Jane Austen: The Queen of Romance?
Is it merely repackaging of the novels or dumbing down of classics into Mills and Boon types?india Updated: Jan 19, 2006 14:48 IST
Jane Austen, darling of Hollywood costume dramas, is getting an image makeover as a queen of romance that could see her novels stacked high in supermarkets and airport bookshops.
But critics bridle at any trivialising of "the godmother of modern women's fiction" whose novels offer publishers the perfect chance to repackage classics for a mass market.
Austen's six novels are being re-launched in May by Headline publishers as "Classic Romances" with glossy pastel covers portraying dashing dandies and bonneted Regency beauties.
"Our aim would very much be every airport bookshop, every supermarket," said Headline fiction editor Harriet Evans.
She complained that Austen's novels had always been packaged in a very dry and academic way.
"It is such a shame as she is the archetypal popular novelist. She is the godmother of modern women's fiction," she told Reuters.
Patrick Stokes, chairman of the Jane Austen Society which boasts 2,000 members in Britain, was delighted: "I am all for it. Any publicity is good publicity -- as long as it is within the bounds of decency."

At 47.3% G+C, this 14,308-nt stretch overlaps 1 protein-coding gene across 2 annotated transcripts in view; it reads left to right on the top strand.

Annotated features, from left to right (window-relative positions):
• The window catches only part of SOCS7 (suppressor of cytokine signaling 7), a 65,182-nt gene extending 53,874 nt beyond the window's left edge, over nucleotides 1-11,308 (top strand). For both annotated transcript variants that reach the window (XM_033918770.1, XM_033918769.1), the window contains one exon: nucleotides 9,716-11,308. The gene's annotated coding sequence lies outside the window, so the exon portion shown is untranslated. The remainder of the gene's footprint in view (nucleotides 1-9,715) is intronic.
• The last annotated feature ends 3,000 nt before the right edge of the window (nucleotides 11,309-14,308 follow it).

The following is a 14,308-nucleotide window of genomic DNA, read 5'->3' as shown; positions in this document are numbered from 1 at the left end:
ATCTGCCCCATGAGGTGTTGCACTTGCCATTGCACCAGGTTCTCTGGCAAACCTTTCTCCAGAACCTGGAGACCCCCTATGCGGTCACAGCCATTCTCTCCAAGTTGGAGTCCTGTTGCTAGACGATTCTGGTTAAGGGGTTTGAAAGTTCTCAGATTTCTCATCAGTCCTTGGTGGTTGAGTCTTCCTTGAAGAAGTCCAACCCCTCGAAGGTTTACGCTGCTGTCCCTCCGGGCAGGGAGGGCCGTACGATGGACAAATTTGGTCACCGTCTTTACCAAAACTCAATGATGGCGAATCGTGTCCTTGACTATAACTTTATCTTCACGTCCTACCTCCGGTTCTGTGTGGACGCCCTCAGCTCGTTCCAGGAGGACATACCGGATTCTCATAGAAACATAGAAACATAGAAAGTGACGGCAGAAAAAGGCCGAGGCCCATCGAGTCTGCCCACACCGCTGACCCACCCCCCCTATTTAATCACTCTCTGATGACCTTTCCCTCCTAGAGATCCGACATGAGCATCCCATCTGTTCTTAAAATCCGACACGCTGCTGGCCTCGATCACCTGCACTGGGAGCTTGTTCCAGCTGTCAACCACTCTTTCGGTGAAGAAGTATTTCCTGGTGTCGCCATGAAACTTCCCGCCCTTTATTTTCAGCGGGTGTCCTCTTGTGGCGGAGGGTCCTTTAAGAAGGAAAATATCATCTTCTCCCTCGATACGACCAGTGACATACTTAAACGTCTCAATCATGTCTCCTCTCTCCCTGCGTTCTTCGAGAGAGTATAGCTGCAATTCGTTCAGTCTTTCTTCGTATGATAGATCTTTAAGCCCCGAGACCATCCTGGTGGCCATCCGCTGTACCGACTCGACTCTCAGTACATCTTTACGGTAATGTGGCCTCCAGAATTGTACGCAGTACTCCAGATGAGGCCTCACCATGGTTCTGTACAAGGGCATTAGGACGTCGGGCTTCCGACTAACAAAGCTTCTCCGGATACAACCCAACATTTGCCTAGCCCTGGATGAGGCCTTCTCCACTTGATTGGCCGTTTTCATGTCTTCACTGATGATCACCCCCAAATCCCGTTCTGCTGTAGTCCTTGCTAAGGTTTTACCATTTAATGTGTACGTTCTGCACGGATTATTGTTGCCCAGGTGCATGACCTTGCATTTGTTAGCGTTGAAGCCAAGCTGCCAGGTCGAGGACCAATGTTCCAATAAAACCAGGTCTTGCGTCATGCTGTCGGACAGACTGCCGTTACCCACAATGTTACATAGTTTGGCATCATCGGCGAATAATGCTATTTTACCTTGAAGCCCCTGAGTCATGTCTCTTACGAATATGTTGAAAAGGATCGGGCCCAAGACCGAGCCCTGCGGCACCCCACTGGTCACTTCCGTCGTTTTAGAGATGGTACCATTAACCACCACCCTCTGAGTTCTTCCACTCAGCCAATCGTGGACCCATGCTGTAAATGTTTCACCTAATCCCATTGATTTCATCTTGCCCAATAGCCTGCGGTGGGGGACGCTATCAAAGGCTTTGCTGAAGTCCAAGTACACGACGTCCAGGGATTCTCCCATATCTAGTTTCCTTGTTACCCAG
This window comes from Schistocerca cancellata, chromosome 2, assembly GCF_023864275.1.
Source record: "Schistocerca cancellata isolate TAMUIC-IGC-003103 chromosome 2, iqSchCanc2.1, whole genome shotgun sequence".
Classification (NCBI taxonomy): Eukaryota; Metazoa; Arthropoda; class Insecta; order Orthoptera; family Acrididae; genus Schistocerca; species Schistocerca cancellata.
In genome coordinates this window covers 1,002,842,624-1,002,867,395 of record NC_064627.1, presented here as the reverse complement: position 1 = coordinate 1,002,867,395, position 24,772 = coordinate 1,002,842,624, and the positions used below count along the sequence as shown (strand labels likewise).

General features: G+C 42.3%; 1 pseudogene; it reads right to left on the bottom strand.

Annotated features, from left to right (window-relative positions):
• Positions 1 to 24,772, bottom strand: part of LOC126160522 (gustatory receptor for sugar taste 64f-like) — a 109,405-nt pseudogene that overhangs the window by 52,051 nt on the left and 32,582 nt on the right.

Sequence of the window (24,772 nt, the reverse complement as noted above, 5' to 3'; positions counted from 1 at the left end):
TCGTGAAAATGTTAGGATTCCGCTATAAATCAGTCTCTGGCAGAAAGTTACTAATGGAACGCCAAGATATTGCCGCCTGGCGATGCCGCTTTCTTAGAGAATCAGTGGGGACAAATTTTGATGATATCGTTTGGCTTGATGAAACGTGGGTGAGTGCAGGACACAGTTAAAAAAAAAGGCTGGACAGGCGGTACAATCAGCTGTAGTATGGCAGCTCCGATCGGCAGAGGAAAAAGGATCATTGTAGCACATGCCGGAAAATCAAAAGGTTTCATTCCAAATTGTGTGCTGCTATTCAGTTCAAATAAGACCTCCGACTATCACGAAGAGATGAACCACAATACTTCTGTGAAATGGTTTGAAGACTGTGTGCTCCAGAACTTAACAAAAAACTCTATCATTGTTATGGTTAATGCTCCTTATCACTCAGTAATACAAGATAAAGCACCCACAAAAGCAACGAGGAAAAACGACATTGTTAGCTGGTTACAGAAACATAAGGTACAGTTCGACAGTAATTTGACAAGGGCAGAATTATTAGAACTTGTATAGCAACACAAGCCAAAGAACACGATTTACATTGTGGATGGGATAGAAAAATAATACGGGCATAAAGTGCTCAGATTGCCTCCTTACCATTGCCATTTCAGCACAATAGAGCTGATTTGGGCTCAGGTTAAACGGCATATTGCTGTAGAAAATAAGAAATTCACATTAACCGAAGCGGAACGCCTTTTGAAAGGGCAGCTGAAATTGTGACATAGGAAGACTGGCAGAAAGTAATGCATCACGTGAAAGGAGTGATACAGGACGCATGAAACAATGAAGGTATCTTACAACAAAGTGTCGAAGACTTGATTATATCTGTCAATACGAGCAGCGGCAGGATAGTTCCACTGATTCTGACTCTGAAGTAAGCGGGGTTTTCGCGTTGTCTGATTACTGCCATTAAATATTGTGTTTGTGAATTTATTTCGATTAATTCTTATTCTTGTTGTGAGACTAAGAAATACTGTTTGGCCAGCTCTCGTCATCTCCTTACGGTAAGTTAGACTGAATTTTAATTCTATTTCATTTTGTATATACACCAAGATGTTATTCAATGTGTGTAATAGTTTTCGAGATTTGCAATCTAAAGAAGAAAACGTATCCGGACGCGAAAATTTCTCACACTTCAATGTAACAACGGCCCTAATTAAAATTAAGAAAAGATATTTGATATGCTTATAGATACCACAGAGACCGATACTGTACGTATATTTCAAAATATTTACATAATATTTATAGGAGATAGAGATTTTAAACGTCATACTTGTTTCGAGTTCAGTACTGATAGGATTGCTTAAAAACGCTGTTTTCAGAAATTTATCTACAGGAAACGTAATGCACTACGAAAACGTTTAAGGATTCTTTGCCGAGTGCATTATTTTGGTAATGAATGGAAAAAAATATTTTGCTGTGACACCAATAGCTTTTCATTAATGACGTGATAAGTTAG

But the bid to update the author of Pride and Prejudice for a new generation was greeted with derision by Patricia Clarke of the London branch of the Jane Austen Group.
"It is a pity that everything has to be dumbed down. I know it gets people into books but I think she is classic and pure. If you dumb down, you turn her into (mass produced romance specialist) Mills and Boon."
That accusation was strongly disputed by Headline's Evans who said: "It is not making them like Barbara Cartland or Danielle Steel. This is not making them look like Mills and Boon."
Austen consistently appeals to film and TV screenplay writers as a perfect romantic formula with Pride and Prejudice adapted recently both by Hollywood and Bollywood.
But the Austen book makeover is about competing with top authors like Dan Brown, John Grisham and J K Rowling who are favoured by risk-averse publishers and bookshops.
"Publishers are increasingly concentrating on just a few titles as it is so hard to break new works into shops," said Joel Rickett, deputy editor of trade magazine the Bookseller.
He said that in Britain last year, a total of 160,000 copies were sold of all Jane Austen's books compared to 190,000 for just one Danielle Steel novel.
'This is the first time I have seen a 19th century author being given a more contemporary look," he told Reuters. "Repackaging the classics is a tried and tested formula -- oldies are still goodies.